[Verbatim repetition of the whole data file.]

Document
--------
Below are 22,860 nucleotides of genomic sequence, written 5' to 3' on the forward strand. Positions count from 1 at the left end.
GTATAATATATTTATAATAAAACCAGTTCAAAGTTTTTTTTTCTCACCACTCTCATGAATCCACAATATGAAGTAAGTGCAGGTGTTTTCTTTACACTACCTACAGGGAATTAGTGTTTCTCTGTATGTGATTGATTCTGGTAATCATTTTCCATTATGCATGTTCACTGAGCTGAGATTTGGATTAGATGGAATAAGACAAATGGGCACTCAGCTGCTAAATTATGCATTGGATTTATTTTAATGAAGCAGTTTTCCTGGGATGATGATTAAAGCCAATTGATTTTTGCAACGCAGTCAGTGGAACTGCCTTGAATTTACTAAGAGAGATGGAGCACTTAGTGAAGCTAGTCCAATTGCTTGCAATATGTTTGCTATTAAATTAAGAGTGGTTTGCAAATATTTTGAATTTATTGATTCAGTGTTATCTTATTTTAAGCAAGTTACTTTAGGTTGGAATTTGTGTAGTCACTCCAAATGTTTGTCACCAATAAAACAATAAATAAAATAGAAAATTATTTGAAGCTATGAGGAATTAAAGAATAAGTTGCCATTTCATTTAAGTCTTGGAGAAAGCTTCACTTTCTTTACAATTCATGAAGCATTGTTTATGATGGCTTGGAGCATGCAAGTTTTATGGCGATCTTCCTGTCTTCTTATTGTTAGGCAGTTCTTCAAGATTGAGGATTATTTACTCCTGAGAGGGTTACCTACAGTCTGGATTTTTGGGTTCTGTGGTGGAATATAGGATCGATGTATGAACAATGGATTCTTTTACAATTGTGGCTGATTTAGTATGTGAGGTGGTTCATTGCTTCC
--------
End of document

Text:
Below are 22,860 nucleotides of genomic sequence, written 5' to 3' on the forward strand. Positions count from 1 at the left end.
GTATAATATATTTATAATAAAACCAGTTCAAAGTTTTTTTTTCTCACCACTCTCATGAATCCACAATATGAAGTAAGTGCAGGTGTTTTCTTTACACTACCTACAGGGAATTAGTGTTTCTCTGTATGTGATTGATTCTGGTAATCATTTTCCATTATGCATGTTCACTGAGCTGAGATTTGGATTAGATGGAATAAGACAAATGGGCACTCAGCTGCTAAATTATGCATTGGATTTATTTTAATGAAGCAGTTTTCCTGGGATGATGATTAAAGCCAATTGATTTTTGCAACGCAGTCAGTGGAACTGCCTTGAATTTACTAAGAGAGATGGAGCACTTAGTGAAGCTAGTCCAATTGCTTGCAATATGTTTGCTATTAAATTAAGAGTGGTTTGCAAATATTTTGAATTTATTGATTCAGTGTTATCTTATTTTAAGCAAGTTACTTTAGGTTGGAATTTGTGTAGTCACTCCAAATGTTTGTCACCAATAAAACAATAAATAAAATAGAAAATTATTTGAAGCTATGAGGAATTAAAGAATAAGTTGCCATTTCATTTAAGTCTTGGAGAAAGCTTCACTTTCTTTACAATTCATGAAGCATTGTTTATGATGGCTTGGAGCATGCAAGTTTTATGGCGATCTTCCTGTCTTCTTATTGTTAGGCAGTTCTTCAAGATTGAGGATTATTTACTCCTGAGAGGGTTACCTACAGTCTGGATTTTTGGGTTCTGTGGTGGAATATAGGATCGATGTATGAACAATGGATTCTTTTACAATTGTGGCTGATTTAGTATGTGAGGTGGTTCATTGCTTCC